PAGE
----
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The 7,517-square-foot lot, on the south side of Telegraph Hill bordering the Filbert Street steps, was unimproved except for a small uninhabitable 1906 cottage. Four other buildings were demolished in 1997. The developers intend to restore the existing 1.000-square-foot cottage and build a three-story over basement building with three units ranging from 3,700-4,200 square feet apiece. A new curb cut along Telegraph Boulevard will provide access to a basement with three off-street parking spaces. The front of the building, bordering the Filbert Street steps, is designed to appear as three separate single-family homes, each below the 40-foot height limit as they step down the hill. The San Francisco Planning Department determined the project was statutorily exempt from the California Environmental Quality Act, Public Resources Code, 21000 (CEQA), because it fell within classes of projects that were determined not to have significant effects on the environment: restoration or rehabilitation of deteriorated structures; a residential structure totaling no more than four dwelling units. The Planning Commission approved a conditional use authorization. The Board of Supervisors, superior court, and court of appeal upheld the approvals. No CEQA review was necessary because the project was categorically exempt from review and no unusual circumstances exist to override the exemptions on the basis the project will have a significant effect on the environment. View "Protect Telegraph Hill v. City & County of San Francisco" on Justia Law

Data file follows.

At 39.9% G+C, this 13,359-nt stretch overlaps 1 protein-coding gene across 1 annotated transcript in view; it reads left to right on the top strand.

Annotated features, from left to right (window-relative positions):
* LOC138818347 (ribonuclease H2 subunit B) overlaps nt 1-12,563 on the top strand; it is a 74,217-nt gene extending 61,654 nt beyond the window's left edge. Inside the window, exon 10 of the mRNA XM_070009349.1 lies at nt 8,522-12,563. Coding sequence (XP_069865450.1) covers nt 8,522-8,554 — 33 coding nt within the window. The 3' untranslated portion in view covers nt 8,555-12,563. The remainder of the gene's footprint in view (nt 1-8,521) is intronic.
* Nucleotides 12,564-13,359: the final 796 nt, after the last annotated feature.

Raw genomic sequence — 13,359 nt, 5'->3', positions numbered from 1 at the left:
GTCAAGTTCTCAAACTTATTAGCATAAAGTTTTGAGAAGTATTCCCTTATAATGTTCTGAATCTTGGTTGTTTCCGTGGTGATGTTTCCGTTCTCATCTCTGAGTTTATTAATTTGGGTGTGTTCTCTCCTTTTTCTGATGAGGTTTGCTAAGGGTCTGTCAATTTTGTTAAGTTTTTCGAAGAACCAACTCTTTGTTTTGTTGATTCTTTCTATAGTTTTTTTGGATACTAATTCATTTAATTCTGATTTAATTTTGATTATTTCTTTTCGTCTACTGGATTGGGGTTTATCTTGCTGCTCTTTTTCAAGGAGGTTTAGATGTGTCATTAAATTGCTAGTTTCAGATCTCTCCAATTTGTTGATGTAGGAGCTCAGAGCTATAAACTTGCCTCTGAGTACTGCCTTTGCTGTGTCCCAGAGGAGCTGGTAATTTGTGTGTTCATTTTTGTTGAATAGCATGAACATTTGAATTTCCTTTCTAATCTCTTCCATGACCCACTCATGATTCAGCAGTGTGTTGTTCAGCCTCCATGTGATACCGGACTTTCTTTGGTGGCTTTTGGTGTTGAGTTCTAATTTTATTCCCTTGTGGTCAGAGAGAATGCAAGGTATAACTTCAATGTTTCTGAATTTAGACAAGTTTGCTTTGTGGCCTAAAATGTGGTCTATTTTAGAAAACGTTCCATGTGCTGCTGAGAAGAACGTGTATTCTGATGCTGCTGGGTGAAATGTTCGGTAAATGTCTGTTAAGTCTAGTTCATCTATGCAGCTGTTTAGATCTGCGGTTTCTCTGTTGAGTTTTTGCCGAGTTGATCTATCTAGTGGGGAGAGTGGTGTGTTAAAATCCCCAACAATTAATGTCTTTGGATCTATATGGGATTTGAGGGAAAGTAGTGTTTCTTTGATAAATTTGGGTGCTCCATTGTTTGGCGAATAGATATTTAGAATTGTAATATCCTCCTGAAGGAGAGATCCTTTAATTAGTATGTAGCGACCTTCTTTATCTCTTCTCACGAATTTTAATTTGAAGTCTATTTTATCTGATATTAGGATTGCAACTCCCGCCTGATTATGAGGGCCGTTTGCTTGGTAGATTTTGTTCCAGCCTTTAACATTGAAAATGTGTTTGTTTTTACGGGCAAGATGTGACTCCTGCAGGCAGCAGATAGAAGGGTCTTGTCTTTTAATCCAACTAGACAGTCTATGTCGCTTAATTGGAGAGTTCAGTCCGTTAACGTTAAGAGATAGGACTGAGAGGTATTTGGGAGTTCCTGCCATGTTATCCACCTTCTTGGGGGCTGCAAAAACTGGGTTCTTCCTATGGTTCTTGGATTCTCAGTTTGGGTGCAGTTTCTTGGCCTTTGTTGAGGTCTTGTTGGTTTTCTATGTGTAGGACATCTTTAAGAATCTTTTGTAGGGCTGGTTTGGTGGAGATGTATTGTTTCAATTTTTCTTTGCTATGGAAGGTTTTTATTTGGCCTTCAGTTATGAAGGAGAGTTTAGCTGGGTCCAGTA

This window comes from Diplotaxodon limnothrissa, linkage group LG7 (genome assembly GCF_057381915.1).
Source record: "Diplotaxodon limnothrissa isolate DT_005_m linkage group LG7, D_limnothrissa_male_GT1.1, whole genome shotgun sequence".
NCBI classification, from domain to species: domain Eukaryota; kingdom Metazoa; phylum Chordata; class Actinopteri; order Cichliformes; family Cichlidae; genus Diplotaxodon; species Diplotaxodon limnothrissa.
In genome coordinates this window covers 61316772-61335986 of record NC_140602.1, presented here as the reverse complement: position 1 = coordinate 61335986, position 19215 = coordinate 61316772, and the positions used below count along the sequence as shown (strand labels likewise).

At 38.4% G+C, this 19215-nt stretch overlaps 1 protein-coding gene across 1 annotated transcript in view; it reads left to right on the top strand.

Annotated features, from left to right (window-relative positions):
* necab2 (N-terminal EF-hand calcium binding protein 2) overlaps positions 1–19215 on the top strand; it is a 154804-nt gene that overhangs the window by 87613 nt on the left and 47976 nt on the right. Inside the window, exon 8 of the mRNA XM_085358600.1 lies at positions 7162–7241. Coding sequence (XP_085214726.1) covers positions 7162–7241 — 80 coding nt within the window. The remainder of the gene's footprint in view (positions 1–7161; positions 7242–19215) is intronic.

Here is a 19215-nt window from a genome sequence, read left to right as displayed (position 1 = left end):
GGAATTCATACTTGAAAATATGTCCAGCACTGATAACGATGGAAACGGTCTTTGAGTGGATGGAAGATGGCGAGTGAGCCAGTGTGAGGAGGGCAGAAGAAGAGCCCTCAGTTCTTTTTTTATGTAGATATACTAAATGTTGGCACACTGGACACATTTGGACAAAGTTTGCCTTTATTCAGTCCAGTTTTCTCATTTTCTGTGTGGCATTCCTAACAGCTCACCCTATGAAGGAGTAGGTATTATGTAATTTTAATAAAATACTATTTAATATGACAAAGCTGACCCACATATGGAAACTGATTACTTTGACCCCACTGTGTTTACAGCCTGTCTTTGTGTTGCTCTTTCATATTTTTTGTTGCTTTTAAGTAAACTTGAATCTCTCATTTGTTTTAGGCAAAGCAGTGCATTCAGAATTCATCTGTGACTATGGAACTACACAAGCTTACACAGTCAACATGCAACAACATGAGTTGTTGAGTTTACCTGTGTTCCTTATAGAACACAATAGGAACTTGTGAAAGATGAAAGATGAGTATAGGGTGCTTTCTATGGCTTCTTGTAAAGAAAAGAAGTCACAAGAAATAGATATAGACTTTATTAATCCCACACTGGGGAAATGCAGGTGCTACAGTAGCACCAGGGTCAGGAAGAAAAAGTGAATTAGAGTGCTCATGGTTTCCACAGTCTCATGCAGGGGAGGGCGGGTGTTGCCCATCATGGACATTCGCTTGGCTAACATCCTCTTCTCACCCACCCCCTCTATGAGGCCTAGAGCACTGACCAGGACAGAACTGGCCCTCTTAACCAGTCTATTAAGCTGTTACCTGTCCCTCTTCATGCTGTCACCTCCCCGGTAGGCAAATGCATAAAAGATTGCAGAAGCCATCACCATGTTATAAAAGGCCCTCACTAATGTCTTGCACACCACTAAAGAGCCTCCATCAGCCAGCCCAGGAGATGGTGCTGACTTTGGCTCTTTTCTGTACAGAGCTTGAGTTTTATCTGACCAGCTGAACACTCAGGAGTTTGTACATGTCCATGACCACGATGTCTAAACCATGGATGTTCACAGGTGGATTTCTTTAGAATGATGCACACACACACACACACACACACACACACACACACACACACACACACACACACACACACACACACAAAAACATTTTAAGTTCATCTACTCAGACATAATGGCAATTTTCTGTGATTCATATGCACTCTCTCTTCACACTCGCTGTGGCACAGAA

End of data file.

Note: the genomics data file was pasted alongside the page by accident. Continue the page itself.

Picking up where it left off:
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After plaintiff was arrested for failing to confine his leafleting to an area designated for protest activities, as set forth in a protocol formulated by Baltimore's legal department in 2004, he filed suit challenging the constitutionality of the protocol. The Fourth Circuit addressed a challenge to the same protocol previously, Ross v. Early, 746 F.3d 546 (4th Cir. 2014), where the court affirmed the district court's decision to uphold the protocol. In this case, the district court dismissed the complaint because the court had already considered the constitutional claim in Ross. The court vacated, holding that, in Ross, the parties entered into a stipulation that dictated the level of constitutional scrutiny, but the parties to the instant case did not. Furthermore, the district court in the instant case did not consider an intervening relevant Supreme Court decision, McCullen v. Coakley, 134 S. Ct. 2518 (2014), and did not have the benefit of another, Reed v. Town of Gilbert, 135 S. Ct. 2218 (2015). Accordingly, the court remanded for further proceedings. View "Lucero v. Early" on Justia Law